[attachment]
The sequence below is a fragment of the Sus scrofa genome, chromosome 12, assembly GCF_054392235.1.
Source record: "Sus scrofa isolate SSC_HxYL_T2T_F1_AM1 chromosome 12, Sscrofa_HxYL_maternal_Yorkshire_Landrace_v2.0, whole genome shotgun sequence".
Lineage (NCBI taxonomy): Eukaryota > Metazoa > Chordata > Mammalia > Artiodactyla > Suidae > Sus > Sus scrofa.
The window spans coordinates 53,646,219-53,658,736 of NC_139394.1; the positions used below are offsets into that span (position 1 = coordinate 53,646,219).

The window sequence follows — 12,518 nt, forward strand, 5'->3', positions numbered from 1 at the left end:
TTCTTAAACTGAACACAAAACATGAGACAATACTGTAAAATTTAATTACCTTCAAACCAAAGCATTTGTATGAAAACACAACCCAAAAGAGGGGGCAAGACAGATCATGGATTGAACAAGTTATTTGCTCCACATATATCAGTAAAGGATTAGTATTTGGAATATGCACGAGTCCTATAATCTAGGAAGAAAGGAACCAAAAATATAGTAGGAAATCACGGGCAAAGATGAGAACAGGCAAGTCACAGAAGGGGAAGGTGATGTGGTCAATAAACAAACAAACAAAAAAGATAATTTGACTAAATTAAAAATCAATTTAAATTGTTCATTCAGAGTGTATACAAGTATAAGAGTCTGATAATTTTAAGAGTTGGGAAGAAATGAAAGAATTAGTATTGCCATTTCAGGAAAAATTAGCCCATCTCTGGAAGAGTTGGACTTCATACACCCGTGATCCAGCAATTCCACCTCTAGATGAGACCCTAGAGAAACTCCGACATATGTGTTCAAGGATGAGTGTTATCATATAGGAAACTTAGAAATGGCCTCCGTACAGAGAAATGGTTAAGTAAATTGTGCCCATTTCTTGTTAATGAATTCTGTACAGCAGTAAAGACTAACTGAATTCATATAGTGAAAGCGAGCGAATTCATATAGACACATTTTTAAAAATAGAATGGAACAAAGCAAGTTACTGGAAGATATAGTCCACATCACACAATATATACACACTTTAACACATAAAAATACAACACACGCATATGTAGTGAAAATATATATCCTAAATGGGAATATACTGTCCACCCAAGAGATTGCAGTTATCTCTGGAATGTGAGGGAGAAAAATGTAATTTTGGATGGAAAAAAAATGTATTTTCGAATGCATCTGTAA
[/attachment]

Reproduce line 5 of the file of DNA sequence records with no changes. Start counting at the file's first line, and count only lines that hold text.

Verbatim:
The window sequence follows — 12,518 nt, forward strand, 5'->3', positions numbered from 1 at the left end: